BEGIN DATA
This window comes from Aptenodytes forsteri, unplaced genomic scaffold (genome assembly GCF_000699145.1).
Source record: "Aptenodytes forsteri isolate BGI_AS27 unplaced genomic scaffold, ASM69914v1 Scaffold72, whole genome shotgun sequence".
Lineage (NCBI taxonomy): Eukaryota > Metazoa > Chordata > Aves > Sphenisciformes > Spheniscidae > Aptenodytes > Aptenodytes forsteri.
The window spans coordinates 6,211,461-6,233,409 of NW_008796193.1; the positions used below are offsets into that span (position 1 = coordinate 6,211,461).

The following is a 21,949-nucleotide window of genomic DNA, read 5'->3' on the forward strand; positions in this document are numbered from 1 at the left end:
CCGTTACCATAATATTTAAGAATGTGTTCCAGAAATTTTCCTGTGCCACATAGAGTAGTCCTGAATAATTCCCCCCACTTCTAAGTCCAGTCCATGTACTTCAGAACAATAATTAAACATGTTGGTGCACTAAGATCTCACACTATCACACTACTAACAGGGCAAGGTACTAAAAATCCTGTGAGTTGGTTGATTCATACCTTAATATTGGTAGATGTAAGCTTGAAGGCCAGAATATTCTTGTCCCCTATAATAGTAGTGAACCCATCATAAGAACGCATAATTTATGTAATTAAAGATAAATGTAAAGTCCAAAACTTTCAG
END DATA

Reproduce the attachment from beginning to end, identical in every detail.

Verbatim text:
This window comes from Aptenodytes forsteri, unplaced genomic scaffold (genome assembly GCF_000699145.1).
Source record: "Aptenodytes forsteri isolate BGI_AS27 unplaced genomic scaffold, ASM69914v1 Scaffold72, whole genome shotgun sequence".
Lineage (NCBI taxonomy): Eukaryota > Metazoa > Chordata > Aves > Sphenisciformes > Spheniscidae > Aptenodytes > Aptenodytes forsteri.
The window spans coordinates 6,211,461-6,233,409 of NW_008796193.1; the positions used below are offsets into that span (position 1 = coordinate 6,211,461).

The following is a 21,949-nucleotide window of genomic DNA, read 5'->3' on the forward strand; positions in this document are numbered from 1 at the left end:
CCGTTACCATAATATTTAAGAATGTGTTCCAGAAATTTTCCTGTGCCACATAGAGTAGTCCTGAATAATTCCCCCCACTTCTAAGTCCAGTCCATGTACTTCAGAACAATAATTAAACATGTTGGTGCACTAAGATCTCACACTATCACACTACTAACAGGGCAAGGTACTAAAAATCCTGTGAGTTGGTTGATTCATACCTTAATATTGGTAGATGTAAGCTTGAAGGCCAGAATATTCTTGTCCCCTATAATAGTAGTGAACCCATCATAAGAACGCATAATTTATGTAATTAAAGATAAATGTAAAGTCCAAAACTTTCAG